When we heard Chipotle was coming out with a new tofu-based dish, we were sceptical.
The dish, called Sofritas, is the Mexican chain’s first addition to its original menu in 20 years, so our expectations were high. But as carnivores who had only ever tried tofu a handful of times — and generally thought it was bland and unimpressive — we had our doubts.
Ahead of the dish’s launch in New York, Boston and D.C. on Monday, which marks the start of a nationwide rollout, Chipotle invited Business Insider to try the new Sofritas in its test kitchen in the Flatiron district of Manhattan.
Three of us, including retail reporter Ashley Lutz and deputy editor Julie Zeveloff, took Chipotle up on the offer. When we arrived, we were served the chain’s signature Patron tequila margaritas on silver platters. Other drinks were available at a make-shift bar, as well:
Toward the back of the room, Chipotle’s culinary manager, Nate Appleman, and test chefs Tatiania Perea and Sam Benson, were busy cooking a few hors d’oeuvres.
Here’s Benson preparing steamed buns filled with braised pork belly:
The meat inside was tender with a sweet barbecue flavoring.
The chefs also served rice crisps topped with crab, shallots, lemon, parsley and black garlic:
After half a margarita and some appetizers, it was finally time for the main event.
As the chefs prepared the Sofritas in a saucer, Chipotle founder and CEO Steve Ells explained that the tofu is from Hodo Soy Beanery in Oakland, Calif. Hodo Soy is beloved on the West Coast for its GMO-free, nutty-flavored tofu.
Here’s Ells (right) discussing the new creation with Appleman (center) and Hodo Soy founder and Co-CEO Minh Tsai (left).
As Ells spoke, the chefs were busy preparing the Sofritas in the kitchen.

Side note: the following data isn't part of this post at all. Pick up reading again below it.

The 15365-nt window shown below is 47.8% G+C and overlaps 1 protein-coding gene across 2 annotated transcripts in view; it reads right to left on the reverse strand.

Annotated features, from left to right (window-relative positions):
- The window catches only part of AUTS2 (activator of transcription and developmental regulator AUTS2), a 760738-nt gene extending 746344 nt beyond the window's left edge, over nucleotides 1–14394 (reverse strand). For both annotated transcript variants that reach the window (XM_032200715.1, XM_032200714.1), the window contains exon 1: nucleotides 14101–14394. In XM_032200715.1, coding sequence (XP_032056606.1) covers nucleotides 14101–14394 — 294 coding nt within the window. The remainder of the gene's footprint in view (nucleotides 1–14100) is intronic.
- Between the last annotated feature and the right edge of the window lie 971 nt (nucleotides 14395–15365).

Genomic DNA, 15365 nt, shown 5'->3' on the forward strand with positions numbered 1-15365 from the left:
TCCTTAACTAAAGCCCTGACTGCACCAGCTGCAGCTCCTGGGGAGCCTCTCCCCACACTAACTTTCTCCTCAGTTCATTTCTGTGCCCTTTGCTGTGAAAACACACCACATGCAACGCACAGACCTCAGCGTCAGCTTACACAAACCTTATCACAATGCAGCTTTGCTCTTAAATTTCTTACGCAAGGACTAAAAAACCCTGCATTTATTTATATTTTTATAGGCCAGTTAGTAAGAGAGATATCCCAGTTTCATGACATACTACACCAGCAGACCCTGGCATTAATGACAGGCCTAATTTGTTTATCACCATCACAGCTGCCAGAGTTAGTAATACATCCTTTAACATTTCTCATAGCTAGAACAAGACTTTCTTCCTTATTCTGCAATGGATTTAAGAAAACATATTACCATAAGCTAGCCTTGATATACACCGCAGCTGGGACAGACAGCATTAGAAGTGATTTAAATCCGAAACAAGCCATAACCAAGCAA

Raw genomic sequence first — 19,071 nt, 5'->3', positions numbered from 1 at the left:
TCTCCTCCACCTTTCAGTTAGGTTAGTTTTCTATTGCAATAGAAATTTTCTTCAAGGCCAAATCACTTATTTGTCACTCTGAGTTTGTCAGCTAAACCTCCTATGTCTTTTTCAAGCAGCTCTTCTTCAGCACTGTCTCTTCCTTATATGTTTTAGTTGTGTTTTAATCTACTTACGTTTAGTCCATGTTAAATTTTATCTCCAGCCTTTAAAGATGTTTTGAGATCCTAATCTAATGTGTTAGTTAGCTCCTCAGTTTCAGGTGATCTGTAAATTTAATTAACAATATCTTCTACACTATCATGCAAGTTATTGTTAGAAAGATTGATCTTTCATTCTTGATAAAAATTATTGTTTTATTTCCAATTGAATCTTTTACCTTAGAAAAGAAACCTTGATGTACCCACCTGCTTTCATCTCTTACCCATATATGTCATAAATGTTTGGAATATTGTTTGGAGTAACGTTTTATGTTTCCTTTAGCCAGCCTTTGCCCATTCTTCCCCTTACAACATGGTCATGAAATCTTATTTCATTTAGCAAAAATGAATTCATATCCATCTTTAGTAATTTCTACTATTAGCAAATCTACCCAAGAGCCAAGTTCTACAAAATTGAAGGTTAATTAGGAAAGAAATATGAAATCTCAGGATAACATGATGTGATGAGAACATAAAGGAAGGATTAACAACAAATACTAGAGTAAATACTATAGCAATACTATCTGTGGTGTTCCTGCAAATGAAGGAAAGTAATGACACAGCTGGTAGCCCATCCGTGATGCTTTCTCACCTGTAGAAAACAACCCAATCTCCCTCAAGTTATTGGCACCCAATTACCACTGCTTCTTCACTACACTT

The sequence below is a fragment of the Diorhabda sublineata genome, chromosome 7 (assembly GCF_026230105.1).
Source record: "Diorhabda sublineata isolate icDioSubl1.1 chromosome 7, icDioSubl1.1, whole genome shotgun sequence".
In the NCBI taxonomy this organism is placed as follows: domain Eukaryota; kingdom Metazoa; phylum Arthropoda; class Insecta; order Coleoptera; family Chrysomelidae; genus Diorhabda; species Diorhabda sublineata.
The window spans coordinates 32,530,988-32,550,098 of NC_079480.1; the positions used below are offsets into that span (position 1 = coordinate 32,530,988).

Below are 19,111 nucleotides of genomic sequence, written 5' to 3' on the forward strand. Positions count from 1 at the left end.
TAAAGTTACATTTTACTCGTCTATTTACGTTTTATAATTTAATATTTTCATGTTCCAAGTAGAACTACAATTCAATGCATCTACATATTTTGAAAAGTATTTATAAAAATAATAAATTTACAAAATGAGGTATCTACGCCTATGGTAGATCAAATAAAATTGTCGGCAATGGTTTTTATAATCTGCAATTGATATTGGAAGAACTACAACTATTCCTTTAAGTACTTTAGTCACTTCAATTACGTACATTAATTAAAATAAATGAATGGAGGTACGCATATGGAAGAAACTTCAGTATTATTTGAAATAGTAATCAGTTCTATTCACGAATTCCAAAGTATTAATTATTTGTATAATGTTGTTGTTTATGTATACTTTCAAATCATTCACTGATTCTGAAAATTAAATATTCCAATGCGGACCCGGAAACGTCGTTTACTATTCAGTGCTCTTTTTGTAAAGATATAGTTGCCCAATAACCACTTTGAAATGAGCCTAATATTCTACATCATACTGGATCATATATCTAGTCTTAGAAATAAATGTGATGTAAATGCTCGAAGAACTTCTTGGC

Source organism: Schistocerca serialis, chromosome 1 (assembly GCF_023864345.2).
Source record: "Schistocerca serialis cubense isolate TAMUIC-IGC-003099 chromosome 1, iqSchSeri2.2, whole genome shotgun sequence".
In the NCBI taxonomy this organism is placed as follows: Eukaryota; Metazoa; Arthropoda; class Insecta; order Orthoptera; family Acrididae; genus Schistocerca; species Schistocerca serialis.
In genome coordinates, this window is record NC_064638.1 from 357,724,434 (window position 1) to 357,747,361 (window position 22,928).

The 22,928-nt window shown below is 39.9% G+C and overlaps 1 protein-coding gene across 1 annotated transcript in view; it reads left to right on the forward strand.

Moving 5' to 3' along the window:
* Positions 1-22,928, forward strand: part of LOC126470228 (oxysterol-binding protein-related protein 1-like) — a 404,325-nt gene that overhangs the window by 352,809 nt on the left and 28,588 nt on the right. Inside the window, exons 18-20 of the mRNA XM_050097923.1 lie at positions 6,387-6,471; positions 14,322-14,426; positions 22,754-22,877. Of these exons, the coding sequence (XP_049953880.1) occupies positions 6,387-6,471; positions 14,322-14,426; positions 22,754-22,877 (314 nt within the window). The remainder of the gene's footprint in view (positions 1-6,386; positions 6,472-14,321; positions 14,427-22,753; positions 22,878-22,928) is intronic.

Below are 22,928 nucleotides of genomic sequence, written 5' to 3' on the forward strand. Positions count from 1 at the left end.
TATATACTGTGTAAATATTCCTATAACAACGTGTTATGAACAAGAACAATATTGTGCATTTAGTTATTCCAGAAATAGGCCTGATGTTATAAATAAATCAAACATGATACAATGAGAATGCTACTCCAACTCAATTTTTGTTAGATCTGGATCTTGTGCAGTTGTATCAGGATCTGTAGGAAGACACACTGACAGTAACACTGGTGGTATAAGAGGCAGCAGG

Appleman told us he tried hundreds of tofu recipes with variations of Mexican flavours for about a year before discovering Sofritas.
Like us, Appleman is a meat-eater. He said he wanted to find a way to make tofu “as good as, if not better than meat.”
“I really thought hard about what’s so appealing about meat, and what’s not so appealing about tofu,” he said. It came down to the flavour, he said, “and it all starts with great tofu.”
After starting out with a tofu chorizo in mind, he finally settled on the Sofritas’ chilli-inspired recipe. It’s made with shredded tofu that is braised with chipotle chillis, roasted poblanos and a blend of Mexican spices.
Chipotle restaurants will serve the dish like their other protein options: In a burrito, a bowl, tacos or a salad.
It was served to us with black beans, tomato salsa, and guacamole. The guacamole will cost a little extra for Chipotle customers.
I thought the dish was delicious. The tofu flavoring was pretty spicy but the guacamole tempered the heat. The tofu was firm and granular, resembling ground beef.
In fact, in a blind taste test, I might have thought I was eating ground beef chilli.
Zeveloff and Lutz agreed that the dish has a surprising burst of flavour.
“The Sofritas dish has some heat, but is not nearly as spicy as Chipotle’s hot salsa,” Lutz said. “The item has a chilli-like consistency, and could be added to meat without being overpowering. The chewy protein also stands on its own. There is no moment of ‘I’m eating tofu’ while you’re eating the bowl. This vegan product has widespread appeal.”
Zeveloff added: “As someone who never orders tofu, I was surprised by the texture and taste. It felt more like meat than like spongy tofu I’ve tried in the past.”
The night ended with a tofu mousse served over vanilla pearls, blood orange granita and sweet meringue. It was light, tart, and sweet.
Here’s the dessert:
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